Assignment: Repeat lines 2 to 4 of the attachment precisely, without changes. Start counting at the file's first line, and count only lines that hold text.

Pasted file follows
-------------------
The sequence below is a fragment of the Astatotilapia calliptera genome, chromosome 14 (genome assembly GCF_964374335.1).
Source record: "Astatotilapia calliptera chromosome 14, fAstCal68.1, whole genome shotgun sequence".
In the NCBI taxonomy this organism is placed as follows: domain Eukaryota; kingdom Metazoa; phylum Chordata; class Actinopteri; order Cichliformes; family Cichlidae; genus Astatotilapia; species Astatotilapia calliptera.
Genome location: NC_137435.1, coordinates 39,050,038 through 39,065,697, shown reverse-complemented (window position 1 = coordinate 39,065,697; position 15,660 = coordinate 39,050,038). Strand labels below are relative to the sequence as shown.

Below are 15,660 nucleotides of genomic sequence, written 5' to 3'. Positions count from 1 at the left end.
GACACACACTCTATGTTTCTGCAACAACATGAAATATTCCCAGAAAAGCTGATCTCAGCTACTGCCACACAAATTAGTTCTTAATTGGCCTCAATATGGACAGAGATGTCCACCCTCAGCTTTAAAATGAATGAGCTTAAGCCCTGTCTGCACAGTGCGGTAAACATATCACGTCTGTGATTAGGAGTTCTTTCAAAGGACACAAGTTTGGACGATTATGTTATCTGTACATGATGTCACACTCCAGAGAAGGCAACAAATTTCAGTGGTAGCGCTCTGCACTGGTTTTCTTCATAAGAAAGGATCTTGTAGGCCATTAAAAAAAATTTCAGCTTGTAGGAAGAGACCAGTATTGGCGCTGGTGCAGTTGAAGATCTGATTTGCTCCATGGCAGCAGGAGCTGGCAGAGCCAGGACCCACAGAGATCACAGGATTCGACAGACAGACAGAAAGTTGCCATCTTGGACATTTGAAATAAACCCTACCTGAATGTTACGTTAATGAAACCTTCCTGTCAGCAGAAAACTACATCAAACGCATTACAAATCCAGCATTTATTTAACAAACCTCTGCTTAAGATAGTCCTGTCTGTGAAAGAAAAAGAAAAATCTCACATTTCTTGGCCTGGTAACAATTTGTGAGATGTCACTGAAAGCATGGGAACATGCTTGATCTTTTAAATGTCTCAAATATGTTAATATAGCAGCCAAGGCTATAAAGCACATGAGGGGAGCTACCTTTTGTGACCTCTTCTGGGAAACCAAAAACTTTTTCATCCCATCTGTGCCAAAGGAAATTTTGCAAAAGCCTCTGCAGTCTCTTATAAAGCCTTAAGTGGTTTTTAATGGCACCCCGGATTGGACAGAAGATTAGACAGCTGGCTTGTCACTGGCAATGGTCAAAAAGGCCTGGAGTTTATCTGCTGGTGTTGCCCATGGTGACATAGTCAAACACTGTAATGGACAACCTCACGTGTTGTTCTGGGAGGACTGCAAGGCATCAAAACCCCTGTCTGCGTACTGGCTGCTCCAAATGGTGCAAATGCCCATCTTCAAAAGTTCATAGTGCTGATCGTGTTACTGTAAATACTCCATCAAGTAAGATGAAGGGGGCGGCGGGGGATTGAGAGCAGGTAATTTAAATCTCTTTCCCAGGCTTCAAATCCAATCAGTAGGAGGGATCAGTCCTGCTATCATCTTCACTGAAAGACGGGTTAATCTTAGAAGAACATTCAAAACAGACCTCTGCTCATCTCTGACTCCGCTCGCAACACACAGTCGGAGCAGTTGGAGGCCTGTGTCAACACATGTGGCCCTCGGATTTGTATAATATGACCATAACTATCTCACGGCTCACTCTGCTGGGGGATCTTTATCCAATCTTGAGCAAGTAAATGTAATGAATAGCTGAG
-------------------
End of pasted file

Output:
Source record: "Astatotilapia calliptera chromosome 14, fAstCal68.1, whole genome shotgun sequence".
In the NCBI taxonomy this organism is placed as follows: domain Eukaryota; kingdom Metazoa; phylum Chordata; class Actinopteri; order Cichliformes; family Cichlidae; genus Astatotilapia; species Astatotilapia calliptera.
Genome location: NC_137435.1, coordinates 39,050,038 through 39,065,697, shown reverse-complemented (window position 1 = coordinate 39,065,697; position 15,660 = coordinate 39,050,038). Strand labels below are relative to the sequence as shown.